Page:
Late payments threaten to derail the freelance industry

UK freelancers are increasingly struggling with late invoice payments, with around half admitting they have considered quitting life as a freelancer because of worries over continued late payment, and 46% stressing about having enough cash to live on.


Our latest research here at Ormsby Street, also reveals that one in ten freelancers have faced difficulties paying their mortgage or rent because of late invoice payment, and many have turned to family (37%) or even payday loans companies (36%) to cover a shortfall brought about by late payment.

While a fortunate 19% of respondents say most of their invoices are always paid on time, a freelancer’s invoices are paid on average 18 and a half days after their due date. At any one time, a freelancer in the UK is owed on average £5,431.03 in late payments and 79% of freelancers say that cash-flow is the number one concern for their business.

“Every freelancer knows that late invoice payment is one of the biggest frustrations, impacting cash-flow and causing much stress, from paying the mortgage to having enough money to live on,” said Martin Campbell, Managing Director, Ormsby Street. “For a freelancer to be owed more than £5,000 is clearly unacceptable and threatens the emerging freelance economy in the UK, which brings flexibility and work / life balance to so many.” 

The Office for National Statistics revealed in 2015 that 4.55 million Britons are now their own boss and research by the Association of Independent Professionals and the Self-Employed (IPSE) found three in five businesses agree that it would be difficult to operate without hiring freelancers. The Ormsby Street survey of 1,002 freelancers and sole-traders, revealed that 40% of respondents have taken out a County Court Judgement (CCJ) in the last year to chase a bad debt, and more than half say that late invoice payment is getting worse not better.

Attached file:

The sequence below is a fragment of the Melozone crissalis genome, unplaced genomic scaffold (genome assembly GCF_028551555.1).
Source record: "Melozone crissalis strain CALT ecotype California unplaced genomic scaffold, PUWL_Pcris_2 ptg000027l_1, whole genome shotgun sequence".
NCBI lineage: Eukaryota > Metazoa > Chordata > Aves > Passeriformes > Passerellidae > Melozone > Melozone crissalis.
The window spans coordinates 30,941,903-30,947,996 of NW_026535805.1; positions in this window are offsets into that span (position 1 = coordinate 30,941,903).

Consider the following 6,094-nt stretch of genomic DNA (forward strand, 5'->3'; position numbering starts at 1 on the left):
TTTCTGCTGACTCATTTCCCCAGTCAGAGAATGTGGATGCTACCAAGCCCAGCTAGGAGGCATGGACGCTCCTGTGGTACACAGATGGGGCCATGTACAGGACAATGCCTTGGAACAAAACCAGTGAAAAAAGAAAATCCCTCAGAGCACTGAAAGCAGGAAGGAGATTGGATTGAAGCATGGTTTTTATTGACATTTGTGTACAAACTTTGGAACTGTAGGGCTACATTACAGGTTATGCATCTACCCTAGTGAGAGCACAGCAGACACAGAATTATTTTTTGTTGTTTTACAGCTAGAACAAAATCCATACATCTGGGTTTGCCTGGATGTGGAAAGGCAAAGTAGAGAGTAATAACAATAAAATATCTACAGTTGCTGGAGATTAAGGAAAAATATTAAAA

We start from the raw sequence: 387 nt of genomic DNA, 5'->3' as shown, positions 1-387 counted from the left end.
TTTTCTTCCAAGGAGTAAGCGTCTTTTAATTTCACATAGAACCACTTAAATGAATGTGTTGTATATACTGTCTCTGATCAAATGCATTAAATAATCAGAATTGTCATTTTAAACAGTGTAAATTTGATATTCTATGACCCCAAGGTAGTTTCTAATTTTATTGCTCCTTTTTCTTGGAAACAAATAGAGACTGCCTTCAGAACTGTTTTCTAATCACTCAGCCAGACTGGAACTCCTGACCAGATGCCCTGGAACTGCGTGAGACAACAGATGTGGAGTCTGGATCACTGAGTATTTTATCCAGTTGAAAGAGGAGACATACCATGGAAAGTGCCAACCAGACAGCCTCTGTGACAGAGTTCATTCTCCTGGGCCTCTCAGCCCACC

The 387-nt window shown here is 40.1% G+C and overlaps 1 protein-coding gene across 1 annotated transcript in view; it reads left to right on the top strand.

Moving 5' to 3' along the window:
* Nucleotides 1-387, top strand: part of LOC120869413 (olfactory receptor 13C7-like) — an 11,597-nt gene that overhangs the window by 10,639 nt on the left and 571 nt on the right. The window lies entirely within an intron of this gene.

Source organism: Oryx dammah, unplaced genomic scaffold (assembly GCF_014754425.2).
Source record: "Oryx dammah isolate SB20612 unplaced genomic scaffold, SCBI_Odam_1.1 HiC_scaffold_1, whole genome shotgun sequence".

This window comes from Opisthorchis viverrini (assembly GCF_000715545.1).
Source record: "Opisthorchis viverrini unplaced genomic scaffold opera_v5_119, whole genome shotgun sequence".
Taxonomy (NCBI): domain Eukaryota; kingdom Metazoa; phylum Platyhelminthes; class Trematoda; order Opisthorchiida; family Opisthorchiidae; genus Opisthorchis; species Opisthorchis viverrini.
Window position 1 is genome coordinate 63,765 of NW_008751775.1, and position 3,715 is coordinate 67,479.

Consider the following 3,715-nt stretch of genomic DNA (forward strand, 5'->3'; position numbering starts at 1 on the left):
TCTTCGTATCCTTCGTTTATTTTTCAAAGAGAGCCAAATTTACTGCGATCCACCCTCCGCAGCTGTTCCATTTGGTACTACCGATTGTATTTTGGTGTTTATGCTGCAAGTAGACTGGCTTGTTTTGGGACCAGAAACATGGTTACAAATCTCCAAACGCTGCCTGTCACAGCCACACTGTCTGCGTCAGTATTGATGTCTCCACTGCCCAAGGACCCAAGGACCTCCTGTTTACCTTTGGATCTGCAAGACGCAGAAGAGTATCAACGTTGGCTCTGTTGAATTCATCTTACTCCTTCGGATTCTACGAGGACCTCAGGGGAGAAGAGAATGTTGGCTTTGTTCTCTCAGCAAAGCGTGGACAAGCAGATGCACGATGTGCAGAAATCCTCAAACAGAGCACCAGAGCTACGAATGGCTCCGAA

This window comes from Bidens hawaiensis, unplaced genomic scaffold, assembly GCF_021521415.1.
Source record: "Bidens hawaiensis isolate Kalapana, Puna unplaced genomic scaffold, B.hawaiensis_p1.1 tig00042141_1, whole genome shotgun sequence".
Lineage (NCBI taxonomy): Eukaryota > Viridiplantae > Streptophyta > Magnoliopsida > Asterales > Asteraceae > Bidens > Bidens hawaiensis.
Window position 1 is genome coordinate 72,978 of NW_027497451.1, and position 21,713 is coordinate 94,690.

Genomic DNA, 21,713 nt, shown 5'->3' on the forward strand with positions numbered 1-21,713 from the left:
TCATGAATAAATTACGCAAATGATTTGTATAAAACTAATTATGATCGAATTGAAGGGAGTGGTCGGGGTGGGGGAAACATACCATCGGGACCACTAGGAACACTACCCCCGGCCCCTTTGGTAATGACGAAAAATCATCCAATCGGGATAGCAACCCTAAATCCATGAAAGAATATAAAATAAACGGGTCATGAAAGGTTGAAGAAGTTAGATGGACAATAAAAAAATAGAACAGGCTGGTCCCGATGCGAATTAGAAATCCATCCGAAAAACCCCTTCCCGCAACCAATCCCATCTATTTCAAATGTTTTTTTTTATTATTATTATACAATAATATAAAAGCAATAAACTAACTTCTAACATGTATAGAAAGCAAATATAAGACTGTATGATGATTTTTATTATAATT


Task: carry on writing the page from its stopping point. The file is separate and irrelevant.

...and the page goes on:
It remains a problem for many freelancers when it comes to chasing clients over late payment, partly because they do not have the time to spare, but also because of fears this might impact future work with that company.  57% of respondents say they worry that if they chase for payment that client might not use their services again, while two-thirds say they feel uncomfortable and awkward chasing clients for late payment.

“Why should a freelancer waste their own billable hours chasing payment for work that has been successfully completed and is already due for payment,” continued Martin Campbell. “If customers are not willing to pay within the agreed terms then it’s time for freelancers to become more informed over whom they work with, and either ask for payment upfront or even choose to not work with company.”

Special Freelancer rate!

With 49% of freelancers having had to turn down a contract because of concerns over a client’s ability / willingness to pay on time, we’re offering access to CreditHQ for the special freelancer rate of £12.50 for the standard subscription; allowing freelancers to obtain financial insight into every company they trade with. Sign up here to take advantage of this offer